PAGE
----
A DNA Pioneer Finally Gets Her Due — 50 Years Late

By Ami Eden

Published April 18, 2003, issue of April 18, 2003.
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Fifty years ago this week, James Watson and Francis Crick officially won the race to map out the structure of DNA, a victory that would eventually earn them the Nobel Prize in physiology and medicine. Now, as the golden anniversary of the discovery is marked, determined feminists and former colleagues are fighting to make sure that a fair share of the credit belatedly goes to Rosalind Franklin.

The product of a well-to-do Jewish family in England, Franklin died of ovarian cancer in 1958 at age 37, with most of the world having no idea how significantly Watson and Crick had relied on her work — or how close she came to making the discovery herself.

Franklin’s defenders are making headway: The British science journal Nature, which published Watson and Crick’s groundbreaking article, recently characterized Franklin as a co-discoverer of DNA in its issue marking the anniversary. In many cities on April 22, the PBS science program “Nova” is set to air “Secret of Photo 51,” a documentary about Franklin, based largely on a biography by Brenda Maddux. At least one more biography is reportedly in the works.

According to Maddux, Franklin’s highbrow Jewish upbringing was responsible for the main reasons that she lost out to Watson and Crick: her cautious approach to publishing and a sense of isolation at King’s College London, where she worked on the DNA question.

Watson and Crick, who worked in the Cavendish Laboratory at nearby Cambridge University, shared the Nobel Prize with Maurice Wilkins, one of Franklin’s colleagues at King’s College. In addition to his own research, Wilkins helped the duo by providing them with access to Franklin’s work. By 1962, however, when the Nobel Prize was granted, Franklin had been dead for four years. Nobel committee rules forbid awarding the prize posthumously. Franklin seemed destined to be a footnote to one of the greatest scientific discoveries of the 20th century.

Then came “The Double Helix,” James Watson’s best-selling 1968 account of the race to discover the structure of DNA. The book offered a damning professional and personal portrait of Franklin; Watson described her as a scientist incapable of understanding the significance of her own research

But the book also contained an admission from Watson that he was only able to solve the DNA puzzle with the benefit of Franklin’s research. According to the book, the final breakthrough came after Wilkins showed Watson a photo of DNA produced by Franklin, a leading expert in X-ray crystallography. Recalling his realization that Franklin’s “Photo 51” proved the DNA structure had to be a helix, Watson wrote, “My mouth fell open and my pulse began to race.”

In her book, “Rosalind Franklin: The Dark Lady of DNA” (HarperCollins, 2002), Maddux describes Franklin as a product of an upper-class Ashkenazic family whose ancestors had come to England during the 1760s. At King’s College, according to Maddux, Franklin felt like an outcast, isolated in her own mind by her class and religion, though her mostly gentile colleagues had no idea that she was Jewish.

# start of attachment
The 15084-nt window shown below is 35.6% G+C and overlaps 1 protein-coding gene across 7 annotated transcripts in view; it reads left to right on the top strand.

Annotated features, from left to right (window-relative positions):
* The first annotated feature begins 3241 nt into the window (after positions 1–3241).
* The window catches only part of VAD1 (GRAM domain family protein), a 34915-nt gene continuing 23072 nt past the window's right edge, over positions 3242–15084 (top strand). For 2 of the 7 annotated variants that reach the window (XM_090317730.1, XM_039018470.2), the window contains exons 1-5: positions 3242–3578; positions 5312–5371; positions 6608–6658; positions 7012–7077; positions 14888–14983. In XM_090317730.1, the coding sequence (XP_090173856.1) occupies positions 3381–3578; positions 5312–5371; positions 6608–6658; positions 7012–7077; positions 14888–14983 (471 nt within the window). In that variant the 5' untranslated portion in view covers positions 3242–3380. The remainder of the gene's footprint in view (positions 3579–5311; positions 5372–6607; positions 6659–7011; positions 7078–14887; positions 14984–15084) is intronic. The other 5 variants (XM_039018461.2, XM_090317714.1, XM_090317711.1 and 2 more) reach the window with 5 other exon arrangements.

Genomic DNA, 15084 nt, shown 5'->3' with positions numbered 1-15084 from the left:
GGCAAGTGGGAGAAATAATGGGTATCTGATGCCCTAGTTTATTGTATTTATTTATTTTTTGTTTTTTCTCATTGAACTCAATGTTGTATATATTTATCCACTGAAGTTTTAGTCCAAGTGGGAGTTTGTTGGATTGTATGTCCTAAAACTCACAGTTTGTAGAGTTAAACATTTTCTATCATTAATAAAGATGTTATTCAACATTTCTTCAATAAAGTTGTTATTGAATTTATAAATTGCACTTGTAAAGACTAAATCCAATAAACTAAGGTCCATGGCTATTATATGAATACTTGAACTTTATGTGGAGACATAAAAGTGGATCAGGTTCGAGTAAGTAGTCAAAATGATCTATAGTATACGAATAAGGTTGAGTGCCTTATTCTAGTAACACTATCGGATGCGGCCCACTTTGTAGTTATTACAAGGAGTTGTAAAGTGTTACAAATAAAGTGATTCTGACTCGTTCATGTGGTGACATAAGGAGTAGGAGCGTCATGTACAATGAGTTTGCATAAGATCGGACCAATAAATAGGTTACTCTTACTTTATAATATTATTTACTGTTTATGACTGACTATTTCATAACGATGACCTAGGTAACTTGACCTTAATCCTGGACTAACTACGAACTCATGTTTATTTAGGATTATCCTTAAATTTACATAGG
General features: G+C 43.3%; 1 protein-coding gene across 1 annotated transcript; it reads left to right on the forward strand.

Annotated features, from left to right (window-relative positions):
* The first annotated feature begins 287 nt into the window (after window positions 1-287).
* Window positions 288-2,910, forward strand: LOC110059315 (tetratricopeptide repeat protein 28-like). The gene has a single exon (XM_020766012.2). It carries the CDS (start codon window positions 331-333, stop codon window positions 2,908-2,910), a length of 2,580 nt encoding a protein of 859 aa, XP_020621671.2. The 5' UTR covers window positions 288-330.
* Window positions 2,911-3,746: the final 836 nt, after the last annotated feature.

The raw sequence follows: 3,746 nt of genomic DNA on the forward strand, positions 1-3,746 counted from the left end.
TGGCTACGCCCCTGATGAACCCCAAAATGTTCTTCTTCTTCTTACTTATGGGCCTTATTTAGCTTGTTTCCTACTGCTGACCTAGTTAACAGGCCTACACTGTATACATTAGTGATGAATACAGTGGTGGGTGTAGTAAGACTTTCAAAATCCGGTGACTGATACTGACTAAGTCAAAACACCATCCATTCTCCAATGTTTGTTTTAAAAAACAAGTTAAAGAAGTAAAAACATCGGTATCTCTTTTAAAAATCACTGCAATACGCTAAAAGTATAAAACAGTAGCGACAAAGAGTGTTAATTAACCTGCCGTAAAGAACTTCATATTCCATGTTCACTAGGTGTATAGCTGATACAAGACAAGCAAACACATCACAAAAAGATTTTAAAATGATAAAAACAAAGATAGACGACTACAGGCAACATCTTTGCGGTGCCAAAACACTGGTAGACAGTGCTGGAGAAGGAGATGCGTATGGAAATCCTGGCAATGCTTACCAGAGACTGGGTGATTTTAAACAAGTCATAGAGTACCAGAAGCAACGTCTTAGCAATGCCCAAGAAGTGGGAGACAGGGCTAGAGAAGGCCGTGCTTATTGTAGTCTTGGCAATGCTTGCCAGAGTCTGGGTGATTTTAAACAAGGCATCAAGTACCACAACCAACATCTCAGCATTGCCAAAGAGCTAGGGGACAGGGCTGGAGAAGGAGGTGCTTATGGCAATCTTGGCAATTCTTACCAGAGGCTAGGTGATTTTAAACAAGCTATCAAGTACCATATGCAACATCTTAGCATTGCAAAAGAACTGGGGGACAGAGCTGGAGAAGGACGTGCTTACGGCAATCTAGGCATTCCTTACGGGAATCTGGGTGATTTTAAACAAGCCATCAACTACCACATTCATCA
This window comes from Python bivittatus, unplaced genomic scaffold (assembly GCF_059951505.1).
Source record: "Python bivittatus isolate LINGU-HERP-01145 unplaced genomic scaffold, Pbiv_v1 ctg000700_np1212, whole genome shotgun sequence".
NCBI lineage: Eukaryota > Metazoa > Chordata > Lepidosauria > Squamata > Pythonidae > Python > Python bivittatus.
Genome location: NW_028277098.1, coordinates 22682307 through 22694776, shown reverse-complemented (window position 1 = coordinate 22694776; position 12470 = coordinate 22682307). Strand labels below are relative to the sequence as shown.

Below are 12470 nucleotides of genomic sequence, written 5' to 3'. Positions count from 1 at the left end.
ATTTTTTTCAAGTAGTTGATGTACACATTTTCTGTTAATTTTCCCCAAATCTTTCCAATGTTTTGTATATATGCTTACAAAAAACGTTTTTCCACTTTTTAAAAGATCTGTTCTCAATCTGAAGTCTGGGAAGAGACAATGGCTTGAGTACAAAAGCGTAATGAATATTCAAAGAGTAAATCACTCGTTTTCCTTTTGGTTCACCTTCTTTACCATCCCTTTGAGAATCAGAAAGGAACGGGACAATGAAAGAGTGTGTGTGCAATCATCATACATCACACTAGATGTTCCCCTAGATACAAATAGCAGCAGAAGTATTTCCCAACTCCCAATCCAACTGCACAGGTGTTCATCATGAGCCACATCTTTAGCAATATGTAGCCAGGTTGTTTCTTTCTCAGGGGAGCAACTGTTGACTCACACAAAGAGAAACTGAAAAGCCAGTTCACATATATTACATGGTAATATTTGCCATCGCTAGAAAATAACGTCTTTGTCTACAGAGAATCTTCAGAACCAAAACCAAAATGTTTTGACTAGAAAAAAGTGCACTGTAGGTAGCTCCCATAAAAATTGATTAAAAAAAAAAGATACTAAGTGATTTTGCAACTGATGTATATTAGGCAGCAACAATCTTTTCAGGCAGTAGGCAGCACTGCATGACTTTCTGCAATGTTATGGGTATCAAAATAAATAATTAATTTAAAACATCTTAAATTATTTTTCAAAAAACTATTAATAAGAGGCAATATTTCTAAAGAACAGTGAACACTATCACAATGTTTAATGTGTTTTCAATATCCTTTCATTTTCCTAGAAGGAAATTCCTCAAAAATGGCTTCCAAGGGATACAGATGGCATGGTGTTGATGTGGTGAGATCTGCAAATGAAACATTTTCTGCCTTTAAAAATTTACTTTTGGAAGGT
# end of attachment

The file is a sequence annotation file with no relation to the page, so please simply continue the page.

“She tended to get along better with people who were Jewish,” Maddux said, noting that Franklin was popular with colleagues with whom she worked before and after her two-year stint at King’s. “She felt relaxed. She could be herself.”

Maddux suggested that Franklin’s deliberate approach to scientific research fit the profile of someone raised in England’s upper-class Jewish community, a social-religious milieu where people were taught to play by the rules and keep a low profile.

While Franklin’s cautious style may have allowed Watson and Crick to claim the DNA prize, her defenders argue that she was at most months away from solving the puzzle herself — belying the claim that she lacked the intellectual heft to make the discovery on her own.

In fact, at the time that Watson was attempting to get his book published, several main subjects and independent readers challenged the accuracy of his initial manuscript, including its unflattering portrayal of Franklin. After Harvard University Press reversed its decision to publish the book, the Atheneum publishing house stepped in, turning it into a best seller — and, for decades, the definitive portrait of Franklin.

Franklin’s mother was so upset by the book that she reportedly said it would be better that her daughter be forgotten than remembered in such an unflattering way.

Relying on original interviews with Maddux and several of Franklin’s colleagues, including Wilkins, the upcoming Nova program works to rebut Watson’s negative portrayal, attributing many of Franklin’s problems to the sexist attitudes she encountered.

“Gender issues were big in the 1950s,” said Gary Glassman, the producer of the Nova program. “Here was this very strong-willed, very educated, determined young woman. She was only 30 years old at the time — and was very well trained, with a clear idea of how to go about solving the structure of DNA. But she was up against a society that didn’t know what to make of her.”






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